Terrance Dicks is a name that, despite his long and bright career working on other TV programmes and novel series, will always be synonymous with Doctor Who. As a script writer, and as the show’s script editor, he oversaw a lot of innovations which became part of the canon of the show.
In particular, with colleagues Barry Letts and Robert Holmes, Dicks added Gallifrey, multi-Doctor stories, the term “regeneration,” the Tardis having telepathic circuits, and three of the show’s favourite companions – Liz Shaw, Jo Grant, and Sarah Jane Smith to the legend.
Almost more than that, though, Dicks became the Doctor Who fan’s best friend when he began novelizing the Doctor’s adventures through the auspices of Target Books. For at least most of the Classic era, there was no way to record stories as they were broadcast – you watched them once or you missed them forever. And of course, lots of stories from the Sixties were wiped at source by the BBC.
The Target novelizations, of which Dicks was by far the undisputed master, brought whole swathes of Doctor Who alive for people who had no reasonable expectation of ever seeing them as they’d existed on-screen. And Terrance Dicks always had a workmanlike approach to the job, which meant that usually, when he wrote you a Doctor Who novelization, you got a version that was at least as good, as dramatic, as funny and as scary as what had appeared on screen. And sometimes, compensating for the budgets of the BBC, what you got was something a whole lot better.
Penguin’s release of two volumes of the “Essential” Terrance Dicks is a celebratory thing, and whether you go for the chunky, authoritative-feeling hardbacks, or the gorgeous Penguin Classics-style paperbacks, you have to give a cheer for whoever was in charge of designing them.
Where Volume 1 focuses on the first three Doctors (although, somewhat bizarrely, not including Dicks’ novelization of The Three Doctors), Volume 2 takes us through Doctors 4 and 5, with the emphasis very heavily on Tom Baker’s Fourth Doctor.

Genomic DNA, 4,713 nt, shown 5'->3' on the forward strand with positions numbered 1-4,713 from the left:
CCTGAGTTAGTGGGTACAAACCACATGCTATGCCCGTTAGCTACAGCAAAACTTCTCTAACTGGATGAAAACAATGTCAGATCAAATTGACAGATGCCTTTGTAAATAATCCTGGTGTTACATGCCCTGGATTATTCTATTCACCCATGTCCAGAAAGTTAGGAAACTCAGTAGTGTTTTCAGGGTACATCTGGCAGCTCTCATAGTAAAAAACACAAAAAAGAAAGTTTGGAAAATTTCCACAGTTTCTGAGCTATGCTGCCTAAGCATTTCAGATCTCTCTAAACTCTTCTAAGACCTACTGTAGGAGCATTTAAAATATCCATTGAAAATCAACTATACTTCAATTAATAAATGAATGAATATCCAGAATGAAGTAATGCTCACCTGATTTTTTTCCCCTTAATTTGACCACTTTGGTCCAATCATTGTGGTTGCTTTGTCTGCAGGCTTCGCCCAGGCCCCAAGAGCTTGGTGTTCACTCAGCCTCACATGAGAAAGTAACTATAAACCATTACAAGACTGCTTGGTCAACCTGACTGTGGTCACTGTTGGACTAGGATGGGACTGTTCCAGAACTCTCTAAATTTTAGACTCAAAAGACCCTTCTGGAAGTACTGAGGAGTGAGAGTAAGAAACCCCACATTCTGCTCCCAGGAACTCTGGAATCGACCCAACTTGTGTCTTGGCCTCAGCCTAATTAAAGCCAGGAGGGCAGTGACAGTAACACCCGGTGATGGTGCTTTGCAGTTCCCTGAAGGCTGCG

There are two stories featuring perennial fan-favourite companion, Srah Jane Smith, two from the more ‘gothic’ era of the programme, when Philip Hinchcliffe and Robert Holmes determined to “scare the life out of the little buggers,” featuring the ‘noble savage,’ Leela, and one from the era of Peter Davison’s Fifth Doctor – the novelization of Dicks’ final script for the programme, the 20th anniversary special, The Five Doctors.
So is Volume 2 worth the price?
If you’re a book fan, a Doctor Who fan, or a Terrance Dicks fan, the answer is bound to be yes – the editions by Penguin are beautiful, and one thing you know about Terrance Dicks writing Doctor Who novelizations is that (with very rare exceptions – we’re looking at you, Robots of Death) you’re not going to come away disappointed. But what of the stories included here?
We start with an early Tom Baker story, taken from just his first season in the role. Genesis of the Daleks created an intensely logical, horrifying world from which the Daleks could arise. Ironically, it was Dicks, along with producer Barry Letts, who were essentially responsible for the story, after Dalek creator Terry Nation submitted a Dalek script that was essentially very like some of his previous Dalek scripts. “We’ve never seen how the Daleks came about,” they suggested, and Nation went away and wrote the story of a world at perpetual war, with both sides locked in to the notion of their genetic purity. He also created his own avatar, the fictional creator of the Daleks, Davros, for this story.
It’s a glorious thing on-screen – genuinely shocking in places, and with the Daleks very much held in reserve as (and we can only apologise for this phrase) a final solution to the stalemate of the war.
But love it as most fans do, it can’t be denied that there’s still, as with most Terry Nation Dalek stories, a fair bit of faffing about getting from A to B and back again to pad out the six episodes.
Dicks’ novelization is true to the spirit and most of the words of the on-screen version, but tightens the thing slightly, so that the toing and froing between the Kaled dome and the Thal city never feels like padding, which makes it an improvement on the original. All the cliff-hangers you want are still here, with an occasional extraneous one smoothed out into a simple scene change.
Ultimately then, Dicks’ novelization of Genesis is a page-turning belter of a thing, which more than matches the impact of the on-screen version.
We move on a season for Pyramids of Mars, a riff on classic Hollywood B-movies like The Mummy. It’s a story hugely well-regarded for the chemistry between Tom Baker’s Doctor and Elisabeth Sladen’s Sarah Jane Smith, as well as the creepy iconography of robot mummies, some horrific death scenes, and Gabriel Woolf as Sutekh, an alien ‘god’ who’s responsible for a lot of Earth’s Egyptian architecture and tradition.